Alone, alone, all all alone
Alone on a wide wide sea.
—Samuel Taylor Coleridge, "The Rime of the Ancient Mariner"
Through the night we sailed south through the Drake Passage, and in the morning
we awoke in Antarctic Sound. It was colder still, with a steady snow falling. Off
the starboard side of the ship, the Antarctic continent appeared, a chain of black
volcanic peaks beneath a lowering sky. It was the snaked arm of the peninsula, curling
close to a cluster of islands. Tabular icebergs
appear, some as large as two miles long, likely calved from the Larsen, Ronne, or Filchner
Ice Shelves. The water is becalmed, a broad rolling obsidian sheet, a welcome respite
after our hard crossing.
The Shuleykin and the Laurel rest in Erebus and Terror Gulf, between Vega Island,
Eagle Island, and the Peninsula. Here we are filming Iceberg Camp, named for the ships of
James Clark Ross.
After a long helpless drift in the relentless grip of the Weddell Sea pack ice,
the Endurance was finally crushed, and her crew stranded, consigned to the
mercy of those treacherous floes without the shelter of the ship. For five
long months, they lived adrift, exposed
to the elements, sleeping with the ominous sounds of ice stresses and circling
killer whales. Drifting with the pack, it was Captain Frank Worsley's
hope that they would reach open water and sail the three lifeboats,
the James Caird, the Stancomb Wills, and the Dudley Docker, to a
subantarctic island for rescue. Finally, their moment came on
April 9, when Shackleton gave the order to launch the boats.
This tabular berg off the coast of the Antarctic Peninsula, trailing brash ice, was 2.2 miles long.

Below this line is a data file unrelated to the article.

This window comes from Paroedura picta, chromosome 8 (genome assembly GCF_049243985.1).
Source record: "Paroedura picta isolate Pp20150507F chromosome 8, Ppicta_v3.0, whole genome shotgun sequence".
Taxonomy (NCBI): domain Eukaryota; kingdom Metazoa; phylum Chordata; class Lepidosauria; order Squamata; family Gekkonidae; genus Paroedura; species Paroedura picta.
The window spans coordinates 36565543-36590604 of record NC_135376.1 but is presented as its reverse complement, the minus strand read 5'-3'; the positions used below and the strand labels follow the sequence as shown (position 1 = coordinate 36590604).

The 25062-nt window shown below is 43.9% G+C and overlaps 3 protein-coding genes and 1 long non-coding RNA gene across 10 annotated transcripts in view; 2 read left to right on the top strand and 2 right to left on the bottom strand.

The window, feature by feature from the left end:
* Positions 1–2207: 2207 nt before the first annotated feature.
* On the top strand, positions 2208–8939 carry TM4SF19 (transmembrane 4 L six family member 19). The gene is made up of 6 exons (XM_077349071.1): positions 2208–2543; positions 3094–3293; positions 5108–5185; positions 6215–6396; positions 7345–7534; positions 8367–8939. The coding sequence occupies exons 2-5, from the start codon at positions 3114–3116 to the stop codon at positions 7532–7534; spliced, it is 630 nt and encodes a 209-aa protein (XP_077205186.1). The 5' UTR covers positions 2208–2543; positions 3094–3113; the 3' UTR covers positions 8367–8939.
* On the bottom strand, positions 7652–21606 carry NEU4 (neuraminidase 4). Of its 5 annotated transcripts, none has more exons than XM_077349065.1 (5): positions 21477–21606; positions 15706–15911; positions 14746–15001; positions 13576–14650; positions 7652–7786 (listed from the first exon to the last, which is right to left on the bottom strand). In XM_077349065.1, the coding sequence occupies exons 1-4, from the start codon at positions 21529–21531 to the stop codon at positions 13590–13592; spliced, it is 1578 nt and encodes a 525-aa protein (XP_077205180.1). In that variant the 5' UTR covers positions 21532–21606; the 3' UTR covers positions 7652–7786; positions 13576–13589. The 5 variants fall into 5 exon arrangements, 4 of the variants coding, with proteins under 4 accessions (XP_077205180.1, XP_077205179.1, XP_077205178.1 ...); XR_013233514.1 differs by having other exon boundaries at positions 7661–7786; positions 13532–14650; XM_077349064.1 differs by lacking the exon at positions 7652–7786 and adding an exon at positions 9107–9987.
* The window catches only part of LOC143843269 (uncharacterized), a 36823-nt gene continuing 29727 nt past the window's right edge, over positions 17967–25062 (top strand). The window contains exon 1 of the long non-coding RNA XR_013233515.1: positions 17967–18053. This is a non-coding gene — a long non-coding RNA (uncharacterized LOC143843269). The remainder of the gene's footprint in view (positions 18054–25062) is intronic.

After the first day at sea, Shackleton sought out a large, flat floe to
camp for the night. He was restive. "Some intangible feeling of uneasiness
made me leave my tent about 11 p.m. that night and glance around the quiet camp,"
he writes in South. "I started to walk across the floe in order to warn the
watchman to look carefully for cracks, and as I was passing the men's tent the floe
lifted on the crest of a swell and cracked right under my feet." Ernest Holness,
in his sleeping bag, dropped in the crack into the dark waters,
and Shackleton bodily hauled him out.
Shackleton was more careful the next night, choosing a "berg with an
attractively solid appearance, and from our camp we could get a good view
of the surrounding sea and ice." Now, in his quest to replicate Iceberg Camp, director
George Butler scouted the gulf
for a floe suitable for staging a camp scene with Shackleton's men, tents, and the
three boats, art directed by Roger Crandall.
"Eventually I found a floe with an upward tilt, a little like a stage proscenium.
On this we laid out the camp. It was an unlikely but striking scene."
Antarctic Coordinator David Rootes
exercised considerably more caution than Shackleton did. "We chose a six-foot-thick pack ice floe,
which is frozen seawater. An iceberg is freshwater, and has a tendency to
melt unevenly and can flip over. Frozen seawater is denser and more solid, and the floe has
a flat bottom. After George chose the location, we tested it for cracks, and found it
to be very solid. The people on the floe had flotation vests under their costumes, and during
filming we had eight boats, a helicopter, and two ships standing by for support if problems arose."
The James Caird, the Stancomb Wills, and the Dudley Docker arrive at a solid floe for the night of April 10, 1916, dubbed Iceberg Camp.
When the replica of the Stancomb Wills is craned from the Shuleykin
into the waters and the costumed rowers board, we are all startled by the scene.
After thinking about Shackleton's story for so long, we now see it materialized in
this alien place and are acutely conscious of how alone those men were. After all,